The essayist, fundamentally, deals with the real world. While the fictionist sits attentive to his own imagination, the essayist makes his way to the busiest street in Manhattan to put his ear to the ground. John Jeremiah Sullivan, in his recent collection, “Pulphead: Essays,” demonstrates his literary mastery of pop-culture. He puts his unabashed assortment of tastes on display, discussing Michael Jackson, Axl Rose, the Wailers, his favorite veteran of MTV’s Real Life, and his unique role in “One Tree Hill.”
Set among these musings on media, Sullivan also offers stories of his own family and experience. He combines observation and personality to give each essay the lively feeling of an old yarn unraveling on a Southern porch.
Sullivan never forsakes his literary flair even as he traverses what many Hillsdale students would likely regard as precarious ground for the cultivation of letters.
He tells story after story, sensitive to the significance hidden in the crackling of a rare vinyl 78 and in RVs parked at Christian rock festivals.
Sullivan maintains the old Southern skill that Flannery O’Conner names as the ability to recognize a “freak.” Sullivan ornaments that ability with a genuine affinity for those he recognizes. He carefully handles the West Virginians he meets at the Christian rock festival, conveying something of a redemption to them by essay’s end. He makes no bones about his love for “the Miz:” Real World cast member and professional wrestler. In “Pulphead,” John Sullivan combines literary man and superfan, yielding an essayist.
One of “Pulphead”’s highlights, “Unknown Bards,” documents the dank corners of the Delta Blues as it lives on through avid collectors and anthologizers staying in various motel rooms across America. Sullivan explains the development of the obscure folk anthology “Pre War Revenants.” He saves barely known and unprolific bluesman, Geeshie Wiley, from permanent anonymity.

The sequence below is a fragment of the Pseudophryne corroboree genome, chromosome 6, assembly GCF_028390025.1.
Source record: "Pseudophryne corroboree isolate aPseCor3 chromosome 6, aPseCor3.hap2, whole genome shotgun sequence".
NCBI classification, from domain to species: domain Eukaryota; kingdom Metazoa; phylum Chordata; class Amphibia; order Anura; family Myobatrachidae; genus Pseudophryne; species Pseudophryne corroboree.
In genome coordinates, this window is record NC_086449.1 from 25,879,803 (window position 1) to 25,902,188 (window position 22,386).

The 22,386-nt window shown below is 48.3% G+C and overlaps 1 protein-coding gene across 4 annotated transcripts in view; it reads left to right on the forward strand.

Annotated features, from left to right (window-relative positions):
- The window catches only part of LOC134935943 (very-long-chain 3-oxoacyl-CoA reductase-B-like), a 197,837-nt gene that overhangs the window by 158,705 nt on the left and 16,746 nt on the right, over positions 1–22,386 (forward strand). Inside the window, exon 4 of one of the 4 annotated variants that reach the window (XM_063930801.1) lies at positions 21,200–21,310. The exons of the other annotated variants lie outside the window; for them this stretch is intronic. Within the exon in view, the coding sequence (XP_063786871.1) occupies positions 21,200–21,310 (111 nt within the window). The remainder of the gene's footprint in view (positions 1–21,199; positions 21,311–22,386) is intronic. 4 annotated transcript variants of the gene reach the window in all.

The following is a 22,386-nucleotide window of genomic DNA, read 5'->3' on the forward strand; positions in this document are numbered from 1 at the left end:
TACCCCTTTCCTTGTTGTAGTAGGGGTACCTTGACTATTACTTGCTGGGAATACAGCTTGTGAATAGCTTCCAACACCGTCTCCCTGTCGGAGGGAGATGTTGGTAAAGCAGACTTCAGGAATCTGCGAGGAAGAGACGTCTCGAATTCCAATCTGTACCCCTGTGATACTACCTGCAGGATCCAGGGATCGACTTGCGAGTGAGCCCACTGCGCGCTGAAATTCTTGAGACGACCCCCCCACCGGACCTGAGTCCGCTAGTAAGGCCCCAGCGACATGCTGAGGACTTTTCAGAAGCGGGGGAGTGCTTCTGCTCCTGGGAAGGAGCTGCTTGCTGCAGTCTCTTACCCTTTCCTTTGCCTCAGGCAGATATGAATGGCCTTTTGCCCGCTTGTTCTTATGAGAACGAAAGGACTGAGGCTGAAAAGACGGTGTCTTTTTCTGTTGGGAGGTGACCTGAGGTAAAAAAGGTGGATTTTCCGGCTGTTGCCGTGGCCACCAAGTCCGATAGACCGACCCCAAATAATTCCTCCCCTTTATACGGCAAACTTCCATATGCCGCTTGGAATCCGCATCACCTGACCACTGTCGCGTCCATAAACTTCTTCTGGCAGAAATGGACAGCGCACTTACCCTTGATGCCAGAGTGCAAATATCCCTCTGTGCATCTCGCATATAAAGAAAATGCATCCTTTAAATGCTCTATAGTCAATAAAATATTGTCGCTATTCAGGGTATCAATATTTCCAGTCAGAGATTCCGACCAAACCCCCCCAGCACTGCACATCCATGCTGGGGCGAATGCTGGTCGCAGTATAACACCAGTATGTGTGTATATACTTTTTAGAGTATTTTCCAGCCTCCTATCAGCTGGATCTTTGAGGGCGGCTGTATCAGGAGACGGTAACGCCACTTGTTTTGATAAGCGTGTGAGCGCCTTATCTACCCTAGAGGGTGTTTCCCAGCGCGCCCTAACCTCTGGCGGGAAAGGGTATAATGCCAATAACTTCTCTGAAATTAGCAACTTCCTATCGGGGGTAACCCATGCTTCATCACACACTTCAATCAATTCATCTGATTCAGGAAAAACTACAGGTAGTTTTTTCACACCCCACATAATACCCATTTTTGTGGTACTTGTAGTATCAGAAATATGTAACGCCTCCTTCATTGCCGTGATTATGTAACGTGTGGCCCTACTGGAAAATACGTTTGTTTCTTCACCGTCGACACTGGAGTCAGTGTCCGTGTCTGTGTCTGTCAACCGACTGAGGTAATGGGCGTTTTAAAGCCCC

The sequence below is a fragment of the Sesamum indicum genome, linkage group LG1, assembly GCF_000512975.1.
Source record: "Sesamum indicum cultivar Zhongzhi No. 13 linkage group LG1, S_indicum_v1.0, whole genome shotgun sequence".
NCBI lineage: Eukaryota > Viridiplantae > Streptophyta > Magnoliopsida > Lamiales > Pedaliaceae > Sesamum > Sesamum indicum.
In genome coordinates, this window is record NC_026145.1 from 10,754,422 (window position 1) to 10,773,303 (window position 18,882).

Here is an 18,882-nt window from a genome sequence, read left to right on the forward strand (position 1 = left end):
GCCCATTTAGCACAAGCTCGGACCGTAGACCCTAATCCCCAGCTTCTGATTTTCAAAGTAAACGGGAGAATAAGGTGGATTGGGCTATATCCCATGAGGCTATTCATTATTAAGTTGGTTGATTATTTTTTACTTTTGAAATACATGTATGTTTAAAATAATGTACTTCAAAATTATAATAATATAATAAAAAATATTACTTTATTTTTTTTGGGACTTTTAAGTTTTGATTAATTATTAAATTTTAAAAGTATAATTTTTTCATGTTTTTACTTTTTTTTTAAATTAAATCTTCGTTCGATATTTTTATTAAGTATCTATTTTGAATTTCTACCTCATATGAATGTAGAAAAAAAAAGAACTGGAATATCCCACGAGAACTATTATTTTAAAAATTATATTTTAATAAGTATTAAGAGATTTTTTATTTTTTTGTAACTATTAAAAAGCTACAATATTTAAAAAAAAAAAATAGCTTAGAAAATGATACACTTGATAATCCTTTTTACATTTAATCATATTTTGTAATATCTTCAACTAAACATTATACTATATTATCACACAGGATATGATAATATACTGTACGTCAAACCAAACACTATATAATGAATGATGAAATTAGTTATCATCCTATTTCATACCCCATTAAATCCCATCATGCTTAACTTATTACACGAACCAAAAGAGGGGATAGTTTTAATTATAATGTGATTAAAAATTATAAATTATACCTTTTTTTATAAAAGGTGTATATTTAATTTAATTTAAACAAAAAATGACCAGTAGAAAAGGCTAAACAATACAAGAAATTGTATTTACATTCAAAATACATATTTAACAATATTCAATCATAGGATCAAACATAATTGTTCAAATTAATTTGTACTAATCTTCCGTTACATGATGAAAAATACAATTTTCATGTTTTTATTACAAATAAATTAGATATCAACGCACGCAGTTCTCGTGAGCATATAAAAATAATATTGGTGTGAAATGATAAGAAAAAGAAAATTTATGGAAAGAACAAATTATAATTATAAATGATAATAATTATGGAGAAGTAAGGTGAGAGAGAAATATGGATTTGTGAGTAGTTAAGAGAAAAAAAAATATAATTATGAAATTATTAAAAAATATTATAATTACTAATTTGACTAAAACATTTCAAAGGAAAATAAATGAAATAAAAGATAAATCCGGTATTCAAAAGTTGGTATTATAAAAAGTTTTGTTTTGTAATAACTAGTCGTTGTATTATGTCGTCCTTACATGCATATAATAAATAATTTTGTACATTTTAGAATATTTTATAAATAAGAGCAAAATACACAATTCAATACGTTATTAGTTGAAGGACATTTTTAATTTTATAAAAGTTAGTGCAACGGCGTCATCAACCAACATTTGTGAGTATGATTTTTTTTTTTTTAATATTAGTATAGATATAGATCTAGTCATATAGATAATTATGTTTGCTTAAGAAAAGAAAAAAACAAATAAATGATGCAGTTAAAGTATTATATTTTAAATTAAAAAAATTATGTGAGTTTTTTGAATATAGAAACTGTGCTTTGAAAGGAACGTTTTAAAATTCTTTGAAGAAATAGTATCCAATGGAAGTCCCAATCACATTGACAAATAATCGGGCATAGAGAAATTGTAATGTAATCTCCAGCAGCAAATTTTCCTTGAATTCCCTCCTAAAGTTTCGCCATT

This mostly journalistic enterprise emphasizes Sullivan’s keen ear in searching out perfect moments of curiosity and humanity within the greater narrative. For example, he invents a segment of dialogue to commemorate one vinyl collector’s extreme measure of pretending to be a pest-control man in longstanding African-American neighborhoods: “‘Need your house sprayed?’ Nah. ‘Got any weird old records in the attic?’”
Sullivan shows blues-maniac and drifter, James McKune, immediately responding to the discovery of a rare vinyl 78 by taking a 250-mile bus ride just to hear the single song. Sullivan explains that Mckune “walked in, sat down, heard the record, and walked back out.”
A final quotation from the piece provides an interpretation for “Pulphead” on the whole. Sullivan records a phone conversation with Dean Blackwood, a former head of Revenant Records. Blackwood remarks, “I always felt like there wasn’t enough of a case being made for these folk’s greatness…”
John Sullivan makes the argument over and over for the greatness of “these folks.” Whether these folks are the West Virginians with their RVs, growingly eccentric Southern men of letters, blues artists and their biggest fans, the Miz, or Hilarie, the actress playing Peyton on “One Tree Hill,” Sullivan believes the best about his subjects. He trusts them for a story.
John Jeremiah Sullivan is cool. He has great taste. He’s always looking in the right place for a story. Once he gets to that right place, though, he finds the human heart there. Sullivan transcends journalism and creates literature. He finds hope and humanity in the real world, not to mention the Real World.